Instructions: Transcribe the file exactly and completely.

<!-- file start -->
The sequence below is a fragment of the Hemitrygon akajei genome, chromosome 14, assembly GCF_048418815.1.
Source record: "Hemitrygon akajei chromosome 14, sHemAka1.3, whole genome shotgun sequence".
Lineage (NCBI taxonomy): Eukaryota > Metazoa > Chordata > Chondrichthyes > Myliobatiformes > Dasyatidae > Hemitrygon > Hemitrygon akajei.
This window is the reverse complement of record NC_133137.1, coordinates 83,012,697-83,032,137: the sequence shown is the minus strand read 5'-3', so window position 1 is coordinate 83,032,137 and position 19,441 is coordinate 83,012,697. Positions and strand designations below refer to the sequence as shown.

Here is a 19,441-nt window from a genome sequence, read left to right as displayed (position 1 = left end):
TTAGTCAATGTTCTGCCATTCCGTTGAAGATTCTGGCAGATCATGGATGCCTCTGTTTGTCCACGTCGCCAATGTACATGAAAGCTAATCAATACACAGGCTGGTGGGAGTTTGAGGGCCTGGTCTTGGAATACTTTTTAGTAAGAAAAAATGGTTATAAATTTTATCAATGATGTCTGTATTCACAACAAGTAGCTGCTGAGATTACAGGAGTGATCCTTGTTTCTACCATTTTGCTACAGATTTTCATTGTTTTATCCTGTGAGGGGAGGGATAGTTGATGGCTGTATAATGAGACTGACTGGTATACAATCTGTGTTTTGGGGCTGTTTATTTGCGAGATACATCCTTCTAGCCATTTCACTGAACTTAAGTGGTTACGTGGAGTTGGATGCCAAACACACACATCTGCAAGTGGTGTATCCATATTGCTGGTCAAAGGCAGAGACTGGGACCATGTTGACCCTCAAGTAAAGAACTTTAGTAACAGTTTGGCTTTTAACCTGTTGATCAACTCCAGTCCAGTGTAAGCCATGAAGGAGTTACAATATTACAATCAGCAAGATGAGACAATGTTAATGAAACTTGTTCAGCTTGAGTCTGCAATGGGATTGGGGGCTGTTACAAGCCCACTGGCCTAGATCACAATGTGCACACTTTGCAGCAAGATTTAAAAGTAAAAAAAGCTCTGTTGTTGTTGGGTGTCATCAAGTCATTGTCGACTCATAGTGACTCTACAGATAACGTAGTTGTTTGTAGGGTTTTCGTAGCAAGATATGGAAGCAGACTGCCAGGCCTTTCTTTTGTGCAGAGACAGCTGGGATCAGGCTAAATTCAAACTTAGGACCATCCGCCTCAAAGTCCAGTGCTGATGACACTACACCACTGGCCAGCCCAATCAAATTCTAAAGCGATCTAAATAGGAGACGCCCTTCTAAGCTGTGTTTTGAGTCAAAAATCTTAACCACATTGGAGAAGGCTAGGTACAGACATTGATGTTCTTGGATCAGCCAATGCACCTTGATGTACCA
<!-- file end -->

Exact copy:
The sequence below is a fragment of the Hemitrygon akajei genome, chromosome 14, assembly GCF_048418815.1.
Source record: "Hemitrygon akajei chromosome 14, sHemAka1.3, whole genome shotgun sequence".
Lineage (NCBI taxonomy): Eukaryota > Metazoa > Chordata > Chondrichthyes > Myliobatiformes > Dasyatidae > Hemitrygon > Hemitrygon akajei.
This window is the reverse complement of record NC_133137.1, coordinates 83,012,697-83,032,137: the sequence shown is the minus strand read 5'-3', so window position 1 is coordinate 83,032,137 and position 19,441 is coordinate 83,012,697. Positions and strand designations below refer to the sequence as shown.

Here is a 19,441-nt window from a genome sequence, read left to right as displayed (position 1 = left end):
TTAGTCAATGTTCTGCCATTCCGTTGAAGATTCTGGCAGATCATGGATGCCTCTGTTTGTCCACGTCGCCAATGTACATGAAAGCTAATCAATACACAGGCTGGTGGGAGTTTGAGGGCCTGGTCTTGGAATACTTTTTAGTAAGAAAAAATGGTTATAAATTTTATCAATGATGTCTGTATTCACAACAAGTAGCTGCTGAGATTACAGGAGTGATCCTTGTTTCTACCATTTTGCTACAGATTTTCATTGTTTTATCCTGTGAGGGGAGGGATAGTTGATGGCTGTATAATGAGACTGACTGGTATACAATCTGTGTTTTGGGGCTGTTTATTTGCGAGATACATCCTTCTAGCCATTTCACTGAACTTAAGTGGTTACGTGGAGTTGGATGCCAAACACACACATCTGCAAGTGGTGTATCCATATTGCTGGTCAAAGGCAGAGACTGGGACCATGTTGACCCTCAAGTAAAGAACTTTAGTAACAGTTTGGCTTTTAACCTGTTGATCAACTCCAGTCCAGTGTAAGCCATGAAGGAGTTACAATATTACAATCAGCAAGATGAGACAATGTTAATGAAACTTGTTCAGCTTGAGTCTGCAATGGGATTGGGGGCTGTTACAAGCCCACTGGCCTAGATCACAATGTGCACACTTTGCAGCAAGATTTAAAAGTAAAAAAAGCTCTGTTGTTGTTGGGTGTCATCAAGTCATTGTCGACTCATAGTGACTCTACAGATAACGTAGTTGTTTGTAGGGTTTTCGTAGCAAGATATGGAAGCAGACTGCCAGGCCTTTCTTTTGTGCAGAGACAGCTGGGATCAGGCTAAATTCAAACTTAGGACCATCCGCCTCAAAGTCCAGTGCTGATGACACTACACCACTGGCCAGCCCAATCAAATTCTAAAGCGATCTAAATAGGAGACGCCCTTCTAAGCTGTGTTTTGAGTCAAAAATCTTAACCACATTGGAGAAGGCTAGGTACAGACATTGATGTTCTTGGATCAGCCAATGCACCTTGATGTACCA